New York Senate passes moratorium on proof-of-work mining

The New York Senate this morning passed a bill that imposes a moratorium on new proof-of-work crypto mining operations in the state.

The news means that all new proof-of-work mining operations that rely on carbon-based fuel to power their activities will face a two-year ban.

According to the bill, the State of New York will complete a “comprehensive generic environmental impact” of proof-of-work crypto mining operations.

The Senate voted 36-27 in favor of the bill, which had already passed through the New York State Assembly in April.

Legislators have been pushing to slow the growth of crypto mining in the state for several months. An earlier version of the bill, which called for a three-year moratorium on a broader scope of mining facilities, died in the Assembly in June of last year.

Opponents of the current iteration of the moratorium, such as Republican Assemblyman Robert Smullen, have described the bill as “anti-tech,” while others say it will dent New York’s standing as a hub for crypto firms.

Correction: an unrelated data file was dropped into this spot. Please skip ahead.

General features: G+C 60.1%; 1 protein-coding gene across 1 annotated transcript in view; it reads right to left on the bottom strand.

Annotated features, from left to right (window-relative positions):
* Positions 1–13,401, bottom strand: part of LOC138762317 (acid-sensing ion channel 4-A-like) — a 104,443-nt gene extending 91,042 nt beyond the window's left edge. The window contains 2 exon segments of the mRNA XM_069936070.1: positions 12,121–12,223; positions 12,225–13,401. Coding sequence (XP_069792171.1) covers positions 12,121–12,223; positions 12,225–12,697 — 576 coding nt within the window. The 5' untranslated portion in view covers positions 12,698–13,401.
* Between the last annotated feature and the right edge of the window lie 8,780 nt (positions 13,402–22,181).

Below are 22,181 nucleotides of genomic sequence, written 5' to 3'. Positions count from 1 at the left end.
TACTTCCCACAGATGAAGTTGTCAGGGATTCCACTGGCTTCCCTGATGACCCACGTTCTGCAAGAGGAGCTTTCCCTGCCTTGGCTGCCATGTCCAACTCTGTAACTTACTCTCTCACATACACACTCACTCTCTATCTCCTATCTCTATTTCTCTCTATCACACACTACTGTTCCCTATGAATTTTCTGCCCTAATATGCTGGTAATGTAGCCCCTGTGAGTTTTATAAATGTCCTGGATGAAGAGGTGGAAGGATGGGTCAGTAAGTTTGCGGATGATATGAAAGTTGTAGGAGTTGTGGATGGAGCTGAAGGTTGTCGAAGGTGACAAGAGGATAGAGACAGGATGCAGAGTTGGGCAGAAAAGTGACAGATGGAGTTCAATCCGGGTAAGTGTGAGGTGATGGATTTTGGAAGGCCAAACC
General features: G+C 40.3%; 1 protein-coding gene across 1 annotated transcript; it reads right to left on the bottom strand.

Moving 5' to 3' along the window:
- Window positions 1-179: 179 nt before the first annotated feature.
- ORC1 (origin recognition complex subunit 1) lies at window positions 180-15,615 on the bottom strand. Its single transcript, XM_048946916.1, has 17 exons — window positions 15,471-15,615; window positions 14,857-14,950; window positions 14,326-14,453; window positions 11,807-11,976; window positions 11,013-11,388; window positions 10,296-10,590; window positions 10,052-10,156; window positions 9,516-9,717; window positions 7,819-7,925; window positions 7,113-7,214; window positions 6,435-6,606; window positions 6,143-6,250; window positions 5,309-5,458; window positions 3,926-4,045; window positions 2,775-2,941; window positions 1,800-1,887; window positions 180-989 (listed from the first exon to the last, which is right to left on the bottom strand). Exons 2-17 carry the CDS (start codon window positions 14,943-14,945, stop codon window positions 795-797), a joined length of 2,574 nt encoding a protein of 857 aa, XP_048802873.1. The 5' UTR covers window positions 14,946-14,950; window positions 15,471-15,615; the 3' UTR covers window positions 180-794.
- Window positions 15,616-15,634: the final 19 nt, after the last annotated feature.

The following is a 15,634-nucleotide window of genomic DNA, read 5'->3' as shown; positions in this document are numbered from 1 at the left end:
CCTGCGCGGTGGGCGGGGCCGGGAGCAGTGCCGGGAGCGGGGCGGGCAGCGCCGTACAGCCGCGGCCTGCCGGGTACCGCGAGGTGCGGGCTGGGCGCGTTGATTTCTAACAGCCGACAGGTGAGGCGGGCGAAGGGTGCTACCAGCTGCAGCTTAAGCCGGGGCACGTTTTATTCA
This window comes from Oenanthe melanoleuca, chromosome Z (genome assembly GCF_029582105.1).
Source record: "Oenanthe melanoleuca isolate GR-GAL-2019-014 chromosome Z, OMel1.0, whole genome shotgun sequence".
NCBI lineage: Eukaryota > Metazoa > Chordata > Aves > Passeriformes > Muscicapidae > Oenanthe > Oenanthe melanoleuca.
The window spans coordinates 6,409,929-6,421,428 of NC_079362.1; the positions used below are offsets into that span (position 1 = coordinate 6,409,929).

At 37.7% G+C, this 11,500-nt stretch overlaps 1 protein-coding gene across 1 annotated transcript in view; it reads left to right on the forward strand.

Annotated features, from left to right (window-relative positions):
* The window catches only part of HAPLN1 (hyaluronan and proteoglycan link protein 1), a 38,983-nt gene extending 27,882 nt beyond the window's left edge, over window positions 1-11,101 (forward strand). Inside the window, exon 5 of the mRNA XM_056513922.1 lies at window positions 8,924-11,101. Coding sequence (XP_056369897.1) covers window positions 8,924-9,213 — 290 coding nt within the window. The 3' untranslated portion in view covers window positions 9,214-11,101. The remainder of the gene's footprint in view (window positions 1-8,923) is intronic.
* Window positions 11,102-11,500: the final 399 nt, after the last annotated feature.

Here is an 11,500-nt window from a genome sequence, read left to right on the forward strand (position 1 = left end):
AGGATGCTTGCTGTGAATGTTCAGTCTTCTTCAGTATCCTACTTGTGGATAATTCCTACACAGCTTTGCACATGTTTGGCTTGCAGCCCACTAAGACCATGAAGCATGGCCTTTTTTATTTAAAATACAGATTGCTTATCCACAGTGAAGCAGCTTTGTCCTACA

“There are an increasing number of cryptocurrency mining operations in New York that are mining cryptocurrencies that use proof-of-work consensus algorithm, such as Bitcoin and Ethereum,” the new bill states. “Some cryptocurrency mining companies purchased retired fossil fuel plants and began operating at a much higher rate than the plants did previously. Those companies are essentially operating as an electric generating facility that uses fossil fuels.”

It continues: “We must determine whether the growth of proof-of-work authentication cryptocurrency mining companies that operate their own electric generating facilities and produce energy by burning fossil fuels is incompatible with our greenhouse gas emission targets established in law.”

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Ryan is The Block's deals editor. Before joining he worked at Financial News, and has also written for the likes of Wired, Sifted and AltFi.